FringeNYC a Smashing Success!
We’re honored that ONAJE was selected as an official production of FringeNYC, with five sold-out shows, October 13th — 21st, and great audience and critical acclaim.
It was a thrill to have our fantastic director Pat Golden on board, and our phenomenal producer Sue Conover Marinello. Our talented cast was outstanding: Tinuke Adetunji, Adam Couperthwaite, John Dewey, Curtis M. Jackson, Mary E. Hodges, Sheila Joon Ostadazim, Bristol Pomeroy, Tim Rush, and Jay Ward.
Humbly, I must say it was an incredible honor and opportunity, and it’s all thanks to our generous contributors. Please email me to connect — let me know if you’d like to hear about our next production.)
After 80 pages of wonderful foolishness, rhymes & hip-hop, we are on track for operetta submissions by September 1st. Christian De Gré Cardenas and I have set August 10–17 to retreat to Mexico to complete The Voice of the People, our operetta about the seventh of the Seven Deadly Sins — pride.
Is it wrong to say I’m proud?
Last Friday, Patrick Alberty, Christian and I met to go over my most recent draft and we are all excited and happy about our progress. Our target is to have a commitment and opening next spring or summer.
Last week I presented my ode for the Harvard Alumni Association to keep them laughing. As the Poet Laureate, I love doing this every year. This year, the subject was Harvard Magazine, and my ex-father-in-law, both of which I love.
For Harvard Magazine
(Portrait of Gentleman Jim)
By Robert R. Bowie, Jr. Ab’73
Whenever I became too confident
Of my perfect Harvard education
My ex-father-in-law, concomitant,
Was there to deliver expiation.
His timing was perfect. He’d watch and wait.
He’d set me up and then he’d set me straight.
Let me describe this kind and gentle man:
In profile he was blessed with a perfect
Semi-circular belly and no can.
Perfect as a backlit window silhouette:
A photo I still love and regret.
A photo my ex-wife wouldn’t forget.
A small piece of a small, but sad divorce.
He has ‘passed on’ but I miss the man.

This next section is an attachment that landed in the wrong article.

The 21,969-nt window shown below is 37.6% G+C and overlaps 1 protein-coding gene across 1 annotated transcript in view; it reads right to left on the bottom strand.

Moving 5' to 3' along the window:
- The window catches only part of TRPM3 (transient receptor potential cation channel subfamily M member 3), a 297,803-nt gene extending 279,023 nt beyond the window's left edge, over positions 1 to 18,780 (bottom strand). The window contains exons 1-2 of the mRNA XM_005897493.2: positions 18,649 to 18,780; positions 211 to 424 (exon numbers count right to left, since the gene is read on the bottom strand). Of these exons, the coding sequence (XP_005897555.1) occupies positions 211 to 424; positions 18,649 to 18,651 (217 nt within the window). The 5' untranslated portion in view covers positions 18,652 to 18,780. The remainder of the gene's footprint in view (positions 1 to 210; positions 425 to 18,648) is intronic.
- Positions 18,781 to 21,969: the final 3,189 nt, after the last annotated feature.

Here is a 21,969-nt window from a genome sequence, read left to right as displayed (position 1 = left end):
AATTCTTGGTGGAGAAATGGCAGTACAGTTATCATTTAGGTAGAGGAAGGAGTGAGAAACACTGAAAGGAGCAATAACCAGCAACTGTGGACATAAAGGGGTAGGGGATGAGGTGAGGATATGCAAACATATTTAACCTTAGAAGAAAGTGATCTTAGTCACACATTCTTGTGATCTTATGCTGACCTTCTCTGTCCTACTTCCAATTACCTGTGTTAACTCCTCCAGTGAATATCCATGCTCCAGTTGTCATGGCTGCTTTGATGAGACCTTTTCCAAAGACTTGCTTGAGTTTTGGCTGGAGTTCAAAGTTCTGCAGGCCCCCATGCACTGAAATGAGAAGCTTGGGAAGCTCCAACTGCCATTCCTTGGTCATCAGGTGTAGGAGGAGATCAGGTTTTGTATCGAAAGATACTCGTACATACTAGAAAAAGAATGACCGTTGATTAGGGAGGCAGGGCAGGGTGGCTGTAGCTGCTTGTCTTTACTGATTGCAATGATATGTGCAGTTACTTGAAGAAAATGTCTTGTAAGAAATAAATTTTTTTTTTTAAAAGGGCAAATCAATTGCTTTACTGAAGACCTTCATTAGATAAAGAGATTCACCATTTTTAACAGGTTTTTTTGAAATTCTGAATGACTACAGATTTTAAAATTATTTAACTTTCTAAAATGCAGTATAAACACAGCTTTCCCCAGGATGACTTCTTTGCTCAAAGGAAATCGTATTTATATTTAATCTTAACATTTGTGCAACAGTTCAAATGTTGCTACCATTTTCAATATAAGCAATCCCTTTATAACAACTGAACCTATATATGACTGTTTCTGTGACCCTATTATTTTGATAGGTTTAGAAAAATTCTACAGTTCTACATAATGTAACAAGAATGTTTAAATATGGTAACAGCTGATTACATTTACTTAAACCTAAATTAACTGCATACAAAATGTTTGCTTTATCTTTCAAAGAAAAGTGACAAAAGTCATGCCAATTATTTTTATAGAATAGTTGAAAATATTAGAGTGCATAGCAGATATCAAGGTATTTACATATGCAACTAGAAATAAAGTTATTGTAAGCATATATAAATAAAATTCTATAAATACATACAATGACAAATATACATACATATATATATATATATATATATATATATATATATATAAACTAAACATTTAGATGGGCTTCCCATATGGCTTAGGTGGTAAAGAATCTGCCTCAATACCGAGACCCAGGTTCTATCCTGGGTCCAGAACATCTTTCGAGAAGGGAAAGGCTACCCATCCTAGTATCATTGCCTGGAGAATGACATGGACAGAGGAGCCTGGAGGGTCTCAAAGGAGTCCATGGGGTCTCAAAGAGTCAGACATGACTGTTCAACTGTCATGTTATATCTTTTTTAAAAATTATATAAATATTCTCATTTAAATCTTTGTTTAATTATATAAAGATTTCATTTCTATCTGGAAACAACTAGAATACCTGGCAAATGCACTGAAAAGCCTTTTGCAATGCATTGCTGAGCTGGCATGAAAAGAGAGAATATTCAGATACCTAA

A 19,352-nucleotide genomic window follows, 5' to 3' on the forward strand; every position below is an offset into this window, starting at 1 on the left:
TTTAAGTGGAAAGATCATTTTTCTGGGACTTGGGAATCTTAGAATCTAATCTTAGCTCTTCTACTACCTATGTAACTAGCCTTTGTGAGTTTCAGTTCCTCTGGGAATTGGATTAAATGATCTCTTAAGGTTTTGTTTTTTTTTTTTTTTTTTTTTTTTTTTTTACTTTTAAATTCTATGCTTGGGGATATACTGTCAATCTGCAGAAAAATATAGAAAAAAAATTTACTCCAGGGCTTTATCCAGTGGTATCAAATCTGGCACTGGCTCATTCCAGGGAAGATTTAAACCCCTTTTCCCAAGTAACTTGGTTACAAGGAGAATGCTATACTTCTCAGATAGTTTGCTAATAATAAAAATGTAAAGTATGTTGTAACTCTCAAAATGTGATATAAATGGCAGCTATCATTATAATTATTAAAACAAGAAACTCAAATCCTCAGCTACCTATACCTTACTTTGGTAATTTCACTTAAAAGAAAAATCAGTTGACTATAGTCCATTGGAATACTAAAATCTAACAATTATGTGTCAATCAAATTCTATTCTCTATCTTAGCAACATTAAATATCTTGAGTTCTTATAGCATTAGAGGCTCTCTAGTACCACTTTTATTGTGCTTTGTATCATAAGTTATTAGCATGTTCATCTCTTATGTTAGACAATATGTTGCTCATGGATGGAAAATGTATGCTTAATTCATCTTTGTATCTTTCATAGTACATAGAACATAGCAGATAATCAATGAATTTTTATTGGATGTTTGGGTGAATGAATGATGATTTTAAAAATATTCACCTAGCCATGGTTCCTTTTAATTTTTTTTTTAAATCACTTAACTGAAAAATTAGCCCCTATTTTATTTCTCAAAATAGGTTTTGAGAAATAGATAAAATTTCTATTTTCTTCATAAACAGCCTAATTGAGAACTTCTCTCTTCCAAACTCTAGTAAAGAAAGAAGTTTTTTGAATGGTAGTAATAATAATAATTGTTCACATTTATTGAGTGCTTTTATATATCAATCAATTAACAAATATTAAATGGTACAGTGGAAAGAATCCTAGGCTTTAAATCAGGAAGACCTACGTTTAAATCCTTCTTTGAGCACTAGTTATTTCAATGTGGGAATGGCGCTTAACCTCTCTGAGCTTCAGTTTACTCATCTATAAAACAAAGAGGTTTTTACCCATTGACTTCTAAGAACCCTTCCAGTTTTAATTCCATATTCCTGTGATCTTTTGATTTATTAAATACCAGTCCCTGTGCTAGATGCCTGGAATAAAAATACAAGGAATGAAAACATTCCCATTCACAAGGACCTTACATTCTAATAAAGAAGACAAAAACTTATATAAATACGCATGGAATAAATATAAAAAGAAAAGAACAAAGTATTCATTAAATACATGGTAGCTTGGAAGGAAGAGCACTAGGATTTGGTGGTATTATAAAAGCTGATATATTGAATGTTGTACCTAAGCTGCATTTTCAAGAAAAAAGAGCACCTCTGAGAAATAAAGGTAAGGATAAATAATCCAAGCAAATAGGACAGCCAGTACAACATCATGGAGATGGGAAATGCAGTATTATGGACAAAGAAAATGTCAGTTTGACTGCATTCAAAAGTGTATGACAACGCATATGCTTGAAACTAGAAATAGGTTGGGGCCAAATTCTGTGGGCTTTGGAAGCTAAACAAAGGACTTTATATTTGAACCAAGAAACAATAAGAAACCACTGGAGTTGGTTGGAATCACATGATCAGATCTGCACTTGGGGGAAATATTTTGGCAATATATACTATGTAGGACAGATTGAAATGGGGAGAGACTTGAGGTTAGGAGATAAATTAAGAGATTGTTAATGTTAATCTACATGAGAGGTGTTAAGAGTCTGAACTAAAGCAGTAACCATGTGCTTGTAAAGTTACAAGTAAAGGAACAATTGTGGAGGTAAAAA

Comfortable with himself. Steady. On course.
Leaning back with a scotch glass in his hand,
“I sell seeds and satisfy farmers’ needs,
Go to church, plant the garden, pull the weeds.”
Every Easter the two of us would go
Outside to smoke illegal Cuban cigars.
He’d get me to tell him what he should know.
He’d always wait until I’d gone too far.
He’d lean back: “Ahh, hoist by your own petard?”
Flick off his ash and say “Harvard-smavard.”
They’re all gone now, his wife, mine and him.
But still up until the very end
I would package and carry up to him
All my old Harvard Magazines and then
He always put them there in the same place,
Next to the kindling and fireplace.
I drove up a month or so before he died.
He so deeply missed his loving wife.
The reconciliations I had tried
Had failed. Love was leaking out of his life.
The door unlocked, sleeping in his chair
With a Harvard Magazine spread out there
Heaving on his perfect snoring belly,
What a perfect find was all of this?
There was food in the ice box from the deli.
I found whiskey and two glasses. I kissed
Him and asked “What’s this you’re reading you fool?”
With a cagey smile: “It ain’t that bad a school.”
Copyright © 2019
Several years ago Professor Mike Millemann, on the left, contacted me to see if I wanted to help him fulfill a grant made to the University of Maryland Cary School of Law to teach law differently by using the theater.
We signed up Elliot Rauh, of Single Carrot Theatre and decided the class should write plays about prisoners who had been released from prison after they had been determined to be absolutely innocent after years of incarceration. One of those plays was about Michael Austin, at the center, who was imprisoned in Maryland for over 27 years for a murder he did not commit. He was freed through the brilliant legal work of Larry Nathans, Esq., of Nathans & Biddle.
Last week we got together again at Lexington Market in downtown Baltimore as a reunion of old friends to help Michael because Michael had just found out that due to a typo in his arrest record he was never exonerated and that has kept him from getting work. This will be resolved but the reunion between friends nonetheless was wonderful.
In Michael’s case, and in most of the cases that we turned into plays, the process was remarkably similar. On the first day of class we brought Michael in to meet the class and answer questions. He was calm, collected, and despite the injustice of his incarceration not angry but very wise. In prison he had perfected himself and along the way he had become quite a remarkable musician.
Throughout the following weeks of the semester, the first third of the class was used to do deep research on what went wrong and what led to his conviction. The class went through trial transcripts, records of an incompetent defense lawyer, and files of prosecutors that withheld evidence and a transcript recording of the judge that sentenced an innocent man to life in prison.